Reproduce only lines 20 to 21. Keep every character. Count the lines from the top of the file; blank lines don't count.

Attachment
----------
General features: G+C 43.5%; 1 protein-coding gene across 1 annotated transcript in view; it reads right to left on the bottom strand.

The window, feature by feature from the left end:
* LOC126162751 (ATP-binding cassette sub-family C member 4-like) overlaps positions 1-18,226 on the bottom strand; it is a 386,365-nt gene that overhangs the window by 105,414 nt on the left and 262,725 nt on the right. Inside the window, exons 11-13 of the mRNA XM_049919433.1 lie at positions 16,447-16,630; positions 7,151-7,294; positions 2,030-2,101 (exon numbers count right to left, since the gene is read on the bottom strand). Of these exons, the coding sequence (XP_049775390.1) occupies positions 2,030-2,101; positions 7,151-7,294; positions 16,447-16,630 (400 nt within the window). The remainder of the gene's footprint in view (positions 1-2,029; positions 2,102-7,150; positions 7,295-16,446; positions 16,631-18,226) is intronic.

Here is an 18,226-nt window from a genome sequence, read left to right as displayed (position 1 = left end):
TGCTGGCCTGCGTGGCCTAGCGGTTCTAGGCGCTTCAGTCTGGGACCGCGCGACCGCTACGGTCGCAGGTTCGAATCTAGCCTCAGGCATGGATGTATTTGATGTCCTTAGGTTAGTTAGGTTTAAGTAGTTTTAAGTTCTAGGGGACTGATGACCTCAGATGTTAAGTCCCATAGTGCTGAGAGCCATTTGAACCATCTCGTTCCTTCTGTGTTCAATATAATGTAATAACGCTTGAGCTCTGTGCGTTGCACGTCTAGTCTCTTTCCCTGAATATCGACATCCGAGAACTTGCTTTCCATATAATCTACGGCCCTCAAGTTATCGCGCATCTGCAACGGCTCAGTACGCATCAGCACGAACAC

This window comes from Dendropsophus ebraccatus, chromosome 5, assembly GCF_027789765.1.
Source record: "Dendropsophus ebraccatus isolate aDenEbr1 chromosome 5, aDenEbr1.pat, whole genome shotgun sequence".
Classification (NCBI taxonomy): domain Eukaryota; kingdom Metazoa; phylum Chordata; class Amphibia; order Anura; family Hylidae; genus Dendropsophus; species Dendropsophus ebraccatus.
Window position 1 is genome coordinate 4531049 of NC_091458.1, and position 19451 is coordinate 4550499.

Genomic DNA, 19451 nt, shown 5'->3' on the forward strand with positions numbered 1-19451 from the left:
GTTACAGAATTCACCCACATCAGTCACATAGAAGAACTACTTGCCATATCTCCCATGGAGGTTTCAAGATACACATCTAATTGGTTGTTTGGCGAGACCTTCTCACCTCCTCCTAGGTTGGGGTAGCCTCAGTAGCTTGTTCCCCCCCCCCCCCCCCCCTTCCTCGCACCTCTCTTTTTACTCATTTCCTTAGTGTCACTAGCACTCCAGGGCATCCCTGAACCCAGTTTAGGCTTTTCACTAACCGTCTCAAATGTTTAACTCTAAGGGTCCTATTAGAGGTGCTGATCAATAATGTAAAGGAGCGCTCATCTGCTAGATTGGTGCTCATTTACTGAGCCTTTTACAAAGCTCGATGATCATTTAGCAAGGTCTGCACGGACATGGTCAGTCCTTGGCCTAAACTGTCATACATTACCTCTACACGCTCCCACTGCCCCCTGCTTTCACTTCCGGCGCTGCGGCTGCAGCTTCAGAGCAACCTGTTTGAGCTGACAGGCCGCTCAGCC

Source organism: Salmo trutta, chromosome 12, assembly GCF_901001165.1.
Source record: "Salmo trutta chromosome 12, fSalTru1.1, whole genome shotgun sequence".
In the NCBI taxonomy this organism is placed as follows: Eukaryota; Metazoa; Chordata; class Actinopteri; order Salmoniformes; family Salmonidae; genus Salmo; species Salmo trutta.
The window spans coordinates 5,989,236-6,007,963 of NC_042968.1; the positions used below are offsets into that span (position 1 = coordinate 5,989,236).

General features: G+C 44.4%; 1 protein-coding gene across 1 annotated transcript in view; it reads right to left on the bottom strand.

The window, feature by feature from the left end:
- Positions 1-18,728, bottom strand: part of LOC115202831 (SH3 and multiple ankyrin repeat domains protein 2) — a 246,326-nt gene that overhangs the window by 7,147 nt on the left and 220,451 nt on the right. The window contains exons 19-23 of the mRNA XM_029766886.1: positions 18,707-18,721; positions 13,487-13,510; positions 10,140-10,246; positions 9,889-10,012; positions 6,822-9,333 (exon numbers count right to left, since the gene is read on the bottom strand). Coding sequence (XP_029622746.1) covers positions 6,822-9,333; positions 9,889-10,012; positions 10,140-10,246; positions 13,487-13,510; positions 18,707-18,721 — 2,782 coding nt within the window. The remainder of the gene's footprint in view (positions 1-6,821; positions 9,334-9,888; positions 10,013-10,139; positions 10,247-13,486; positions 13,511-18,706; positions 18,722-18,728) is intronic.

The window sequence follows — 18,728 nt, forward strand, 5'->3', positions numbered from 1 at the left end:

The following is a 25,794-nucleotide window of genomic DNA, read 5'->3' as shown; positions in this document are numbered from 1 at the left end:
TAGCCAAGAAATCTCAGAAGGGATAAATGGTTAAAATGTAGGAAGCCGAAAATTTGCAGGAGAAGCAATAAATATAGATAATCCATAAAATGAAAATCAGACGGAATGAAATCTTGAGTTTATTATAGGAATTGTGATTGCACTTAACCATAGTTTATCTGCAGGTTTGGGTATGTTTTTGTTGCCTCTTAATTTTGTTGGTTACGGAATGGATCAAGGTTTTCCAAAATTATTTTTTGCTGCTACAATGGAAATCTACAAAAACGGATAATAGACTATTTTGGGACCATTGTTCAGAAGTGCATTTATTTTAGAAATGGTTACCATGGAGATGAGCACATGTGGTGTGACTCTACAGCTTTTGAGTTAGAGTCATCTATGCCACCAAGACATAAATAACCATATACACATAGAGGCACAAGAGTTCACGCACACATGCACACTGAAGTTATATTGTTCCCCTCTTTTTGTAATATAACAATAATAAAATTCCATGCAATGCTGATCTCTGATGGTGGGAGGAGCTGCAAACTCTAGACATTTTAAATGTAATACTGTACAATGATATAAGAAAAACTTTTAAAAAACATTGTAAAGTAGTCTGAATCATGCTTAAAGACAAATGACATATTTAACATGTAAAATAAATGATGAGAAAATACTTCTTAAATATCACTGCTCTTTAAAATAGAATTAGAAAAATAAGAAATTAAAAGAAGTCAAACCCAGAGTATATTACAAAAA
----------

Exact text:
The following is a 25,794-nucleotide window of genomic DNA, read 5'->3' as shown; positions in this document are numbered from 1 at the left end:
TAGCCAAGAAATCTCAGAAGGGATAAATGGTTAAAATGTAGGAAGCCGAAAATTTGCAGGAGAAGCAATAAATATAGATAATCCATAAAATGAAAATCAGACGGAATGAAATCTTGAGTTTATTATAGGAATTGTGATTGCACTTAACCATAGTTTATCTGCAGGTTTGGGTATGTTTTTGTTGCCTCTTAATTTTGTTGGTTACGGAATGGATCAAGGTTTTCCAAAATTATTTTTTGCTGCTACAATGGAAATCTACAAAAACGGATAATAGACTATTTTGGGACCATTGTTCAGAAGTGCATTTATTTTAGAAATGGTTACCATGGAGATGAGCACATGTGGTGTGACTCTACAGCTTTTGAGTTAGAGTCATCTATGCCACCAAGACATAAATAACCATATACACATAGAGGCACAAGAGTTCACGCACACATGCACACTGAAGTTATATTGTTCCCCTCTTTTTGTAATATAACAATAATAAAATTCCATGCAATGCTGATCTCTGATGGTGGGAGGAGCTGCAAACTCTAGACATTTTAAATGTAATACTGTACAATGATATAAGAAAAACTTTTAAAAAACATTGTAAAGTAGTCTGAATCATGCTTAAAGACAAATGACATATTTAACATGTAAAATAAATGATGAGAAAATACTTCTTAAATATCACTGCTCTTTAAAATAGAATTAGAAAAATAAGAAATTAAAAGAAGTCAAACCCAGAGTATATTACAAAAA